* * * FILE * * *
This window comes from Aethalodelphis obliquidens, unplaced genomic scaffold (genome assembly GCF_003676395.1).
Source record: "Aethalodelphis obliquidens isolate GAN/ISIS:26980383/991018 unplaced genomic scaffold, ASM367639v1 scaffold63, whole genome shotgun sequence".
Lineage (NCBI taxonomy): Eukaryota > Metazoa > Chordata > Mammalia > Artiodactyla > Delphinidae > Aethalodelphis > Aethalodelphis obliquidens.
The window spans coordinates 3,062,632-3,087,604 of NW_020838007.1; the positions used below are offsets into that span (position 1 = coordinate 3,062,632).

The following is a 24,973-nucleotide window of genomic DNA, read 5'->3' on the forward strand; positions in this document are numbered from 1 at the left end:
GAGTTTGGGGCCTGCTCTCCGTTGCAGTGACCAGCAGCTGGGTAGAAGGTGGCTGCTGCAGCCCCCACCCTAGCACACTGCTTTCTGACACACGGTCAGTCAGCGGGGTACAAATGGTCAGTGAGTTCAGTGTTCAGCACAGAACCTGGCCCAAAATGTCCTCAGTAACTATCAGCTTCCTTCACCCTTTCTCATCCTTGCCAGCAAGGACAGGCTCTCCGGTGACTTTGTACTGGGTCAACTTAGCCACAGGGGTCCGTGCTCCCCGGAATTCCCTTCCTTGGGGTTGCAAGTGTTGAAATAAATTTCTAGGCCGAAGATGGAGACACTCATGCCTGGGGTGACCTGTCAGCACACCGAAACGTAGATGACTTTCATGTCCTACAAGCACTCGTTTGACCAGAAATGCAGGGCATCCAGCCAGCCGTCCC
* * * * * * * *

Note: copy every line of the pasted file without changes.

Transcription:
This window comes from Aethalodelphis obliquidens, unplaced genomic scaffold (genome assembly GCF_003676395.1).
Source record: "Aethalodelphis obliquidens isolate GAN/ISIS:26980383/991018 unplaced genomic scaffold, ASM367639v1 scaffold63, whole genome shotgun sequence".
Lineage (NCBI taxonomy): Eukaryota > Metazoa > Chordata > Mammalia > Artiodactyla > Delphinidae > Aethalodelphis > Aethalodelphis obliquidens.
The window spans coordinates 3,062,632-3,087,604 of NW_020838007.1; the positions used below are offsets into that span (position 1 = coordinate 3,062,632).

The following is a 24,973-nucleotide window of genomic DNA, read 5'->3' on the forward strand; positions in this document are numbered from 1 at the left end:
GAGTTTGGGGCCTGCTCTCCGTTGCAGTGACCAGCAGCTGGGTAGAAGGTGGCTGCTGCAGCCCCCACCCTAGCACACTGCTTTCTGACACACGGTCAGTCAGCGGGGTACAAATGGTCAGTGAGTTCAGTGTTCAGCACAGAACCTGGCCCAAAATGTCCTCAGTAACTATCAGCTTCCTTCACCCTTTCTCATCCTTGCCAGCAAGGACAGGCTCTCCGGTGACTTTGTACTGGGTCAACTTAGCCACAGGGGTCCGTGCTCCCCGGAATTCCCTTCCTTGGGGTTGCAAGTGTTGAAATAAATTTCTAGGCCGAAGATGGAGACACTCATGCCTGGGGTGACCTGTCAGCACACCGAAACGTAGATGACTTTCATGTCCTACAAGCACTCGTTTGACCAGAAATGCAGGGCATCCAGCCAGCCGTCCC